Neoadjuvant chemotherapy (NC) is standard therapy for patients with locally advanced breast cancer and is increasingly used for early-stage operable disease. The aim of NC is a pathological complete response (pCR) in the breast and axillary lymph nodes, which is the best predictor of improved outcome and prolonged survival. The taxanes docetaxel and paclitaxel are potent agents in breast cancer management, with promising single-agent activity and acceptable tolerability in the neoadjuvant setting. In this review of the taxanes as NC for operable and inoperable breast cancer, we include all fully published Phase II-III studies enrolling ≥30 patients. Current evidence suggests that the sequential administration of taxane- and anthracycline-based therapy may be superior to concomitant administration. Indeed, until the recent Phase III Aberdeen study (n = 162), it was uncertain whether NC could prolong survival. In this study, sequential docetaxel after anthracycline-based NC significantly enhanced the clinical response rate and pathological complete response, and yielded a significant 3-year survival advantage, versus anthracycline-based NC alone. Recently, the Phase III National Surgical Adjuvant Breast and Bowel Project (NSABP) trial B27 trial (n = 2411) showed that sequential docetaxel after doxorubicin-cyclophosphamide significantly increased both clinical and pathological response rates for operable breast cancer, with the benefit evident in both estrogen receptor-positive and estrogen receptor-negative patients. This apparent superiority of a sequential anthracycline-taxane regimen is limited to docetaxel, with no similar Phase III trials of paclitaxel versus a non-taxane-based comparator having been conducted to date. In conclusion, current evidence supports the inclusion of a taxane in NC schedules for patients with large and locally advanced breast cancer.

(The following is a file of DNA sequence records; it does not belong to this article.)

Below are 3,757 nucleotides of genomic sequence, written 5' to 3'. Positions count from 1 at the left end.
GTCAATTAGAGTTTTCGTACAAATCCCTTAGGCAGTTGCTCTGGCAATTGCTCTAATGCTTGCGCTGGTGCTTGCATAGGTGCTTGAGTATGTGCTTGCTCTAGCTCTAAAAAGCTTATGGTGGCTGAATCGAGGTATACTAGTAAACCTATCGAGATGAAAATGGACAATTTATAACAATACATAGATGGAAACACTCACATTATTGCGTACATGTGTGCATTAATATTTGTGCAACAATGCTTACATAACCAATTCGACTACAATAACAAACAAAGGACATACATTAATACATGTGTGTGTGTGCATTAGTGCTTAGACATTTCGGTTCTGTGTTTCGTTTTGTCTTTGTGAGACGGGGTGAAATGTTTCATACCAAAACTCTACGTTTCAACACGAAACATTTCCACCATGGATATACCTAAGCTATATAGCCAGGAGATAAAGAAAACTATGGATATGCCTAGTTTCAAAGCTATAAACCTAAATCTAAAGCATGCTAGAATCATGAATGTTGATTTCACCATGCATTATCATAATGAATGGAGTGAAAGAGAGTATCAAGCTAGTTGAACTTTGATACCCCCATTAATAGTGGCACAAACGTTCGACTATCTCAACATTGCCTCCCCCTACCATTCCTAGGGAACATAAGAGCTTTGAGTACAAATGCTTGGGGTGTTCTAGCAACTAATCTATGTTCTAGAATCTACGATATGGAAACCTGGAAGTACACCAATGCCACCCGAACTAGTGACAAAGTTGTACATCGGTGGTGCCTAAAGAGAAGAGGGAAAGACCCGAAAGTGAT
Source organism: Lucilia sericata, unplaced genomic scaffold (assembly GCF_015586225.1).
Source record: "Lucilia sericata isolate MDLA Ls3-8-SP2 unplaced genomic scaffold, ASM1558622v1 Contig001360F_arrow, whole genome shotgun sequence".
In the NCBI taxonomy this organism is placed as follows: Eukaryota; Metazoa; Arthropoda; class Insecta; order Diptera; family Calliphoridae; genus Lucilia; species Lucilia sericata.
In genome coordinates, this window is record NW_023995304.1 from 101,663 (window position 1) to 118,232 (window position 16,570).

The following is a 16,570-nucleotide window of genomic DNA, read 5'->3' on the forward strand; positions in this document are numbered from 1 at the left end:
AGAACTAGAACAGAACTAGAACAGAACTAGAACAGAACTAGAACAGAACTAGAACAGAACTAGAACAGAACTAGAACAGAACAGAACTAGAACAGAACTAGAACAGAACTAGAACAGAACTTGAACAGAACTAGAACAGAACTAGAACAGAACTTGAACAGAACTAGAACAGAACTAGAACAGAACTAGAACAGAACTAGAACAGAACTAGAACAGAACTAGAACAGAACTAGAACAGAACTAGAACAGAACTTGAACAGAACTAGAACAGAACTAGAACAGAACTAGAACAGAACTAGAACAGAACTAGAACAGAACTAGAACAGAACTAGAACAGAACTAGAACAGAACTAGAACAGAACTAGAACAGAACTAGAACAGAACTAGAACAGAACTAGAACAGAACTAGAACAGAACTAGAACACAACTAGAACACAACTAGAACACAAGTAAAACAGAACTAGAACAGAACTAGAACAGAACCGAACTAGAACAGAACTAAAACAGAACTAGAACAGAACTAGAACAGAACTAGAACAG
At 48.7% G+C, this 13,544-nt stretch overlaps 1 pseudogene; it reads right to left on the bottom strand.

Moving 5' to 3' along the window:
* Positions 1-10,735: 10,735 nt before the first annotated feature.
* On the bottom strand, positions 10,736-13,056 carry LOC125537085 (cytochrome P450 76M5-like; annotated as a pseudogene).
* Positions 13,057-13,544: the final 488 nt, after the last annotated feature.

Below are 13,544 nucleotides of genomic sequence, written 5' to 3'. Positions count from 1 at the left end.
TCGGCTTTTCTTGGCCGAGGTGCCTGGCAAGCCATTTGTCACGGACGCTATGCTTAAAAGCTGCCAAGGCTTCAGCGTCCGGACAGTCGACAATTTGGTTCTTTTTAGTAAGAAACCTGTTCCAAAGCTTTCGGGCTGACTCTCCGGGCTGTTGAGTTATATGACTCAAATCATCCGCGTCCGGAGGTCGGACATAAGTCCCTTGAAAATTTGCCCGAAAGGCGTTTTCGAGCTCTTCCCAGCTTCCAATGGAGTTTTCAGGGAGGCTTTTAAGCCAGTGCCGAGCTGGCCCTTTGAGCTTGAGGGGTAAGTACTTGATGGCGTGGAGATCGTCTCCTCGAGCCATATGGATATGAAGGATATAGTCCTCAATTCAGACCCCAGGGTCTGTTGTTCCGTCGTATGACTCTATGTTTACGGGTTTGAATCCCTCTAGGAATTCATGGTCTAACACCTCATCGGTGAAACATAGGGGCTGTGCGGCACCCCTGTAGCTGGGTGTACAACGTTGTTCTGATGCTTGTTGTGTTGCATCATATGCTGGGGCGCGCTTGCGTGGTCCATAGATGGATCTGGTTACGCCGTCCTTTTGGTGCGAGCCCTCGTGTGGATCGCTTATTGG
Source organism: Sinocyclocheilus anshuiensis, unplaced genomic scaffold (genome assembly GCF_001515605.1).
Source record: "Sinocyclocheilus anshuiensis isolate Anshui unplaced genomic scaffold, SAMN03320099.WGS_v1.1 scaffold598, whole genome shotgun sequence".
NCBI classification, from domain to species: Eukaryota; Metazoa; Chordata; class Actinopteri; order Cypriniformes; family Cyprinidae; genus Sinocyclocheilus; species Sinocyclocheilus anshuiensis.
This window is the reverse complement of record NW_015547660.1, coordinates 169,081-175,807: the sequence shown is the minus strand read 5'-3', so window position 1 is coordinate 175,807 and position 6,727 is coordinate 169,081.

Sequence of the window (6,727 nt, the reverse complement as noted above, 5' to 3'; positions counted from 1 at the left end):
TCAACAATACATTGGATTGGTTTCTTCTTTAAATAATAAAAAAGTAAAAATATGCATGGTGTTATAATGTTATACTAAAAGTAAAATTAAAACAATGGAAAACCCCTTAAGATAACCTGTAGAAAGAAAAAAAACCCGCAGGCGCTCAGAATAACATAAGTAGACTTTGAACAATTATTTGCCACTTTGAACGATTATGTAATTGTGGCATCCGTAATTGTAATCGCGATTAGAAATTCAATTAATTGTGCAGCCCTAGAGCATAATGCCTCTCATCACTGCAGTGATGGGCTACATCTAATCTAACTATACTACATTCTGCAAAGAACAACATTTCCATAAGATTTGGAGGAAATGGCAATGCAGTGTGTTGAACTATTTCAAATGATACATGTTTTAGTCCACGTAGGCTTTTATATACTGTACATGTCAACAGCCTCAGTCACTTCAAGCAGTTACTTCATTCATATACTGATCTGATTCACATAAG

ASJC Scopus subject areas
- Cancer Research